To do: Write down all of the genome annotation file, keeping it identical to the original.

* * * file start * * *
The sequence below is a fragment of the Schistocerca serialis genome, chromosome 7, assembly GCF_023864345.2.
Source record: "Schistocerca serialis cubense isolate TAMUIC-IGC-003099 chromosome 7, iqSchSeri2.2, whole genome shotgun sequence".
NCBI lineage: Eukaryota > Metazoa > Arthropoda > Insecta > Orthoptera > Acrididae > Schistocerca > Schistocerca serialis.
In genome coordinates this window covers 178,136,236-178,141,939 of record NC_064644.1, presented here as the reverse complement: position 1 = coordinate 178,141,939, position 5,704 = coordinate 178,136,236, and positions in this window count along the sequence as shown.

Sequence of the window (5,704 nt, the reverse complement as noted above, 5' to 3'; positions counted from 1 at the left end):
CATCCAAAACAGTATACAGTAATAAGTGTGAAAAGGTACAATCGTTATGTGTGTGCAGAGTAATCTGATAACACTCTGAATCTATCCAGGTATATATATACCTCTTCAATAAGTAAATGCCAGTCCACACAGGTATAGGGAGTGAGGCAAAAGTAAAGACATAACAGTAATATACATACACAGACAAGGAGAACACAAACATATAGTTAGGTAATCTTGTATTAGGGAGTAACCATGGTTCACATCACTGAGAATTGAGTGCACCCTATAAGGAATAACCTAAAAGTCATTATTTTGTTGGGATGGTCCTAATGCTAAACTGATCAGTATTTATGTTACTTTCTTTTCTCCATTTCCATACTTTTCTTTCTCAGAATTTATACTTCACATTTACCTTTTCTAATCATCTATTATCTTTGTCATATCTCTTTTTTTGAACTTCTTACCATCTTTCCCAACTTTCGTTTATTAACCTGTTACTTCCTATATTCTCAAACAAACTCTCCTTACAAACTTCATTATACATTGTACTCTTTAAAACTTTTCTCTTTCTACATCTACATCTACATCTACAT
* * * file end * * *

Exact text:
The sequence below is a fragment of the Schistocerca serialis genome, chromosome 7, assembly GCF_023864345.2.
Source record: "Schistocerca serialis cubense isolate TAMUIC-IGC-003099 chromosome 7, iqSchSeri2.2, whole genome shotgun sequence".
NCBI lineage: Eukaryota > Metazoa > Arthropoda > Insecta > Orthoptera > Acrididae > Schistocerca > Schistocerca serialis.
In genome coordinates this window covers 178,136,236-178,141,939 of record NC_064644.1, presented here as the reverse complement: position 1 = coordinate 178,141,939, position 5,704 = coordinate 178,136,236, and positions in this window count along the sequence as shown.

Sequence of the window (5,704 nt, the reverse complement as noted above, 5' to 3'; positions counted from 1 at the left end):
CATCCAAAACAGTATACAGTAATAAGTGTGAAAAGGTACAATCGTTATGTGTGTGCAGAGTAATCTGATAACACTCTGAATCTATCCAGGTATATATATACCTCTTCAATAAGTAAATGCCAGTCCACACAGGTATAGGGAGTGAGGCAAAAGTAAAGACATAACAGTAATATACATACACAGACAAGGAGAACACAAACATATAGTTAGGTAATCTTGTATTAGGGAGTAACCATGGTTCACATCACTGAGAATTGAGTGCACCCTATAAGGAATAACCTAAAAGTCATTATTTTGTTGGGATGGTCCTAATGCTAAACTGATCAGTATTTATGTTACTTTCTTTTCTCCATTTCCATACTTTTCTTTCTCAGAATTTATACTTCACATTTACCTTTTCTAATCATCTATTATCTTTGTCATATCTCTTTTTTTGAACTTCTTACCATCTTTCCCAACTTTCGTTTATTAACCTGTTACTTCCTATATTCTCAAACAAACTCTCCTTACAAACTTCATTATACATTGTACTCTTTAAAACTTTTCTCTTTCTACATCTACATCTACATCTACAT